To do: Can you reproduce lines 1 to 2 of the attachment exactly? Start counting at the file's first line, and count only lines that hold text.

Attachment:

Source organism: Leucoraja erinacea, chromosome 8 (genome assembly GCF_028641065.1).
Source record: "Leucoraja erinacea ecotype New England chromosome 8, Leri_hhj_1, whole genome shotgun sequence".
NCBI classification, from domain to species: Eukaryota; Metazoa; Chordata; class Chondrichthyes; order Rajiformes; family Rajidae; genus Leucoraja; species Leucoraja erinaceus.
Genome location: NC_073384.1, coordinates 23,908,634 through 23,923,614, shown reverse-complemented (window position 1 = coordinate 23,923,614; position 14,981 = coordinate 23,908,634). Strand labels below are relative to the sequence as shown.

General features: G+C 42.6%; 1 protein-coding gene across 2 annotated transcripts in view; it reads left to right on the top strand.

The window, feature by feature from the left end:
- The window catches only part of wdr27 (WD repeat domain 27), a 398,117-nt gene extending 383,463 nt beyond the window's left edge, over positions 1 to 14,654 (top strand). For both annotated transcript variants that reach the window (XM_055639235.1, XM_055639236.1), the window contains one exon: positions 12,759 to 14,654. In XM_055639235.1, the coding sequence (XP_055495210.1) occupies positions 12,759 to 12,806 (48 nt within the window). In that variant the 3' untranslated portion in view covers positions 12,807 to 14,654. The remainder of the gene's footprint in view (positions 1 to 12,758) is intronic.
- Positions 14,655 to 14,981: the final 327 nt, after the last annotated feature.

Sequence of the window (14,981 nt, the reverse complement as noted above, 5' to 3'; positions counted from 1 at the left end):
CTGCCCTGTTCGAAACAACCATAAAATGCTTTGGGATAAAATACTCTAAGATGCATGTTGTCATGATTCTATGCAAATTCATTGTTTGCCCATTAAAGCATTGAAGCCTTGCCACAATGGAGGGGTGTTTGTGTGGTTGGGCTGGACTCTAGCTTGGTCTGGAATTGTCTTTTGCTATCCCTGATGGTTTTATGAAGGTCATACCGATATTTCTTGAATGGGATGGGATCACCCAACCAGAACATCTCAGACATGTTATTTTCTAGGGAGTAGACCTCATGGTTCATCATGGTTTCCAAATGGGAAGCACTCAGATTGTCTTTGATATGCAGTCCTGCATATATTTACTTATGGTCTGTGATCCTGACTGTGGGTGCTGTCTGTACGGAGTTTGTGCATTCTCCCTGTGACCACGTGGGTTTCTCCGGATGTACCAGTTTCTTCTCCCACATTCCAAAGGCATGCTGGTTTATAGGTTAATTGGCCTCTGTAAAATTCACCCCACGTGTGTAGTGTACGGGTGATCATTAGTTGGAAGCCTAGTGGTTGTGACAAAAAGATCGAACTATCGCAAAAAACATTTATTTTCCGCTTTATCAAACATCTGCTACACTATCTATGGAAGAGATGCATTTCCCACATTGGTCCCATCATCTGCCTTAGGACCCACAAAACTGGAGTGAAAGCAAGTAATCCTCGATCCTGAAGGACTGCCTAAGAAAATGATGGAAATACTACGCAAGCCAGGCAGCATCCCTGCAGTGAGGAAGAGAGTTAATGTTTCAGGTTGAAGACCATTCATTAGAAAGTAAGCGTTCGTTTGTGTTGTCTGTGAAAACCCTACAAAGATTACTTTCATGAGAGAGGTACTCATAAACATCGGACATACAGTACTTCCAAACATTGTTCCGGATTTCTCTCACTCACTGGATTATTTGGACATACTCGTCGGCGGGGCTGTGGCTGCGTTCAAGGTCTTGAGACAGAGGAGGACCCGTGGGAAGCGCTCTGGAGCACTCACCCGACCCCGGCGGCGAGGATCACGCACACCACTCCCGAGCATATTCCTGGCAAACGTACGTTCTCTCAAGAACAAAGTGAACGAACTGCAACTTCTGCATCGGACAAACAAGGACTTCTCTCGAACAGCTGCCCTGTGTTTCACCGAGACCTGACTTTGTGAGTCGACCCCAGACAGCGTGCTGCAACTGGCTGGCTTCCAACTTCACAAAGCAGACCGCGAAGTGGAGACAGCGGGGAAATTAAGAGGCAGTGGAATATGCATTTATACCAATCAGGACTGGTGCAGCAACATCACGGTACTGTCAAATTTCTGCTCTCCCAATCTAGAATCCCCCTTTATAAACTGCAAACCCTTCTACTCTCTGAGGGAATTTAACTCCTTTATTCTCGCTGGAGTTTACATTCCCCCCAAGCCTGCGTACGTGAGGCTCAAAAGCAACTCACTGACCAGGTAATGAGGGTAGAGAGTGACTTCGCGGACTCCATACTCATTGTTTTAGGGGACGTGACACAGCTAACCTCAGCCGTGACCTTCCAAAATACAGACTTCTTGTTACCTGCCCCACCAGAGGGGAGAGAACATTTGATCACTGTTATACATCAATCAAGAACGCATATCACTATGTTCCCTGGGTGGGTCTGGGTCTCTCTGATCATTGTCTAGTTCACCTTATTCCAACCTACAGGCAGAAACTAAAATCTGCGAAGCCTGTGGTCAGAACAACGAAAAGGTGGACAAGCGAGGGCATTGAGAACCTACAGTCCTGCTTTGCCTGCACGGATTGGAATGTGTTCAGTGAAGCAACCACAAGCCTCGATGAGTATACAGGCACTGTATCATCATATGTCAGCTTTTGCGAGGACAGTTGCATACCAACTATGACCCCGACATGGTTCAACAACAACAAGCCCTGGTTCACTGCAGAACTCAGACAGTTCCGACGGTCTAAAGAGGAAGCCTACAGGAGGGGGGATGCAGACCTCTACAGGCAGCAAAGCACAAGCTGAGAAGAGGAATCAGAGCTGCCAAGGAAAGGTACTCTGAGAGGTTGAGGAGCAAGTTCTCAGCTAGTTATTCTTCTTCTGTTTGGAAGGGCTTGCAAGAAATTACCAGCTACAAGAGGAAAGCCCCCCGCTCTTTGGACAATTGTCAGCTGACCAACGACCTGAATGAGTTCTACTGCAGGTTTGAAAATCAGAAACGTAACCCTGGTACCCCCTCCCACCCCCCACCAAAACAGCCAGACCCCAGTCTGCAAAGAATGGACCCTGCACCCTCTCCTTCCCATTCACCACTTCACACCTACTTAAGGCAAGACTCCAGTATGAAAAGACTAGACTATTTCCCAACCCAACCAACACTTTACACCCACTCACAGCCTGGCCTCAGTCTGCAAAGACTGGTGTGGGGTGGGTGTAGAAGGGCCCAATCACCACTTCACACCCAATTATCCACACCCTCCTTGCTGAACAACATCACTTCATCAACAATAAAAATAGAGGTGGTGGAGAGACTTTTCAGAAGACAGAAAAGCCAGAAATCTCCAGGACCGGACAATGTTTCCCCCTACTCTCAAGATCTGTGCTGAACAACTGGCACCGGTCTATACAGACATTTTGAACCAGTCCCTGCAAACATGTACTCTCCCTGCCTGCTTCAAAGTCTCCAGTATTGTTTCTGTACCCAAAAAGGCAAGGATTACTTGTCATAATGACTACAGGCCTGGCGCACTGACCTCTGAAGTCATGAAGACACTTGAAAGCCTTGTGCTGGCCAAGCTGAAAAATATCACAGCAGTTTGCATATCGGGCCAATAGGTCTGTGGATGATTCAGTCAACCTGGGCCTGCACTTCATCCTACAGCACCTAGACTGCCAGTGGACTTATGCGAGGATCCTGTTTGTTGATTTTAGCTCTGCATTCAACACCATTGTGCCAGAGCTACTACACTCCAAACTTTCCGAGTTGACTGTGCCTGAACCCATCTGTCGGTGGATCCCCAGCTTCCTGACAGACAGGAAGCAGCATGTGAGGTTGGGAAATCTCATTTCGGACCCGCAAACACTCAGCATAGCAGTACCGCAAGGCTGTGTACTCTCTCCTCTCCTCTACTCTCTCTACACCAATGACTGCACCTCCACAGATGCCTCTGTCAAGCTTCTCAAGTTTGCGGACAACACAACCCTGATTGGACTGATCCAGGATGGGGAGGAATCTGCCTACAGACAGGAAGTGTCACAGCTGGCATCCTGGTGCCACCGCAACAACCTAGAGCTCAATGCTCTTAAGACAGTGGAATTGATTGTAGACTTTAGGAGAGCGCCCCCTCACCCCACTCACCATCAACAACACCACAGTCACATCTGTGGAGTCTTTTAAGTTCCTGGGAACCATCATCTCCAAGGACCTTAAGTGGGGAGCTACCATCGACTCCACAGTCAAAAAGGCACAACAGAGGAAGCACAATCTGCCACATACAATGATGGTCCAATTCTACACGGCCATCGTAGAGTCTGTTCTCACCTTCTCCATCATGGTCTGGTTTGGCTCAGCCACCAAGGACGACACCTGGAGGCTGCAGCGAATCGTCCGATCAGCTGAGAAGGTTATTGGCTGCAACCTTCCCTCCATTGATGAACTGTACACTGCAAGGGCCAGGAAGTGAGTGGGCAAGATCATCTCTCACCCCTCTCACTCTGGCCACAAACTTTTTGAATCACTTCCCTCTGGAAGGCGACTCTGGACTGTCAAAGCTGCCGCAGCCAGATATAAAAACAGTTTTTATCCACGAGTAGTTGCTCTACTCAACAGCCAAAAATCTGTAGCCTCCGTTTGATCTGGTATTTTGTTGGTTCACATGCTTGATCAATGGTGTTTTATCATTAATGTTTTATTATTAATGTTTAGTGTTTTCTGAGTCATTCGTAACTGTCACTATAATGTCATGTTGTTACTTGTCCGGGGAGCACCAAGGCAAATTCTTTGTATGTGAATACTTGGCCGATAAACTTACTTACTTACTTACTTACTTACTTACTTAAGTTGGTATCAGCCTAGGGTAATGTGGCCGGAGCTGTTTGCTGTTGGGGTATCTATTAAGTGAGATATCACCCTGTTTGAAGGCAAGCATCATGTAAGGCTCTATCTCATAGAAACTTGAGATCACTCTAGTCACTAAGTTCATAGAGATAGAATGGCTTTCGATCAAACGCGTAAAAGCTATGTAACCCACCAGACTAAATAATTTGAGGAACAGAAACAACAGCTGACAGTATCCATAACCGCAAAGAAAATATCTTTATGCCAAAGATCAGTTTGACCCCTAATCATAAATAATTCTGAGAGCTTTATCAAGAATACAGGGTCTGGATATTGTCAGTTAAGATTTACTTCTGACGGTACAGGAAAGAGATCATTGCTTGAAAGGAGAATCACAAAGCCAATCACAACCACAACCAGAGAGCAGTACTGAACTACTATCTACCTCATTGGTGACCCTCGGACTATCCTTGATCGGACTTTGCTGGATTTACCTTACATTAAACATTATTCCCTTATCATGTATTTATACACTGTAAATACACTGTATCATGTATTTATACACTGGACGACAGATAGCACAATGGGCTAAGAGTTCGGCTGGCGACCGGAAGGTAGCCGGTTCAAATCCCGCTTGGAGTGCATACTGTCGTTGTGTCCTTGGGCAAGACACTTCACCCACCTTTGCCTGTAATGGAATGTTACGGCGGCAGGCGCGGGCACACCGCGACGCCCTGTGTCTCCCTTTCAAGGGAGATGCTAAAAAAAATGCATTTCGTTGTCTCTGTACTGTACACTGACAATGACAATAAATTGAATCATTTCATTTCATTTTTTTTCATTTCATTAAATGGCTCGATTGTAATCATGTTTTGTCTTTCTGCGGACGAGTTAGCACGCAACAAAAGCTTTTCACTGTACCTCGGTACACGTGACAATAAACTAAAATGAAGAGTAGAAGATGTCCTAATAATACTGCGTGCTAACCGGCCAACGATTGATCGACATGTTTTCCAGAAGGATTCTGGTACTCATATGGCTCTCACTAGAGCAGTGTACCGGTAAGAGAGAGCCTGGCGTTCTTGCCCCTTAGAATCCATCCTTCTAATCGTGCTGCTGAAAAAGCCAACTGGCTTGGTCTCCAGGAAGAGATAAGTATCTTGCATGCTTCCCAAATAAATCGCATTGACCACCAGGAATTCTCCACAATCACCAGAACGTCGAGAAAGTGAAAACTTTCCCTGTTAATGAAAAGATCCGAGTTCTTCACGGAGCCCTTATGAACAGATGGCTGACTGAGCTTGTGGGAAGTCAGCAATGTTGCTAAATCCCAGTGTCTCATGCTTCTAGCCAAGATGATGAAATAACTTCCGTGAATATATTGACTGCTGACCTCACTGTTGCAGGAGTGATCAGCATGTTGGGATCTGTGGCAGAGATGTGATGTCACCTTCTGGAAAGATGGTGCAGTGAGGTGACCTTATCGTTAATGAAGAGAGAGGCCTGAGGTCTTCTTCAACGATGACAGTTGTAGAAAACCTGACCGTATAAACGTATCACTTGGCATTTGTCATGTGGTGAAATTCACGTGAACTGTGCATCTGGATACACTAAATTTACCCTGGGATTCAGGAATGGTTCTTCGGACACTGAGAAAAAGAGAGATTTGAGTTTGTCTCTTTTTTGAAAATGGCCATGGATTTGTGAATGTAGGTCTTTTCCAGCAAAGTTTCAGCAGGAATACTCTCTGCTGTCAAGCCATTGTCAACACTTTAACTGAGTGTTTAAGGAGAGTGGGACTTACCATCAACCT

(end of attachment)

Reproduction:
Source organism: Leucoraja erinacea, chromosome 8 (genome assembly GCF_028641065.1).
Source record: "Leucoraja erinacea ecotype New England chromosome 8, Leri_hhj_1, whole genome shotgun sequence".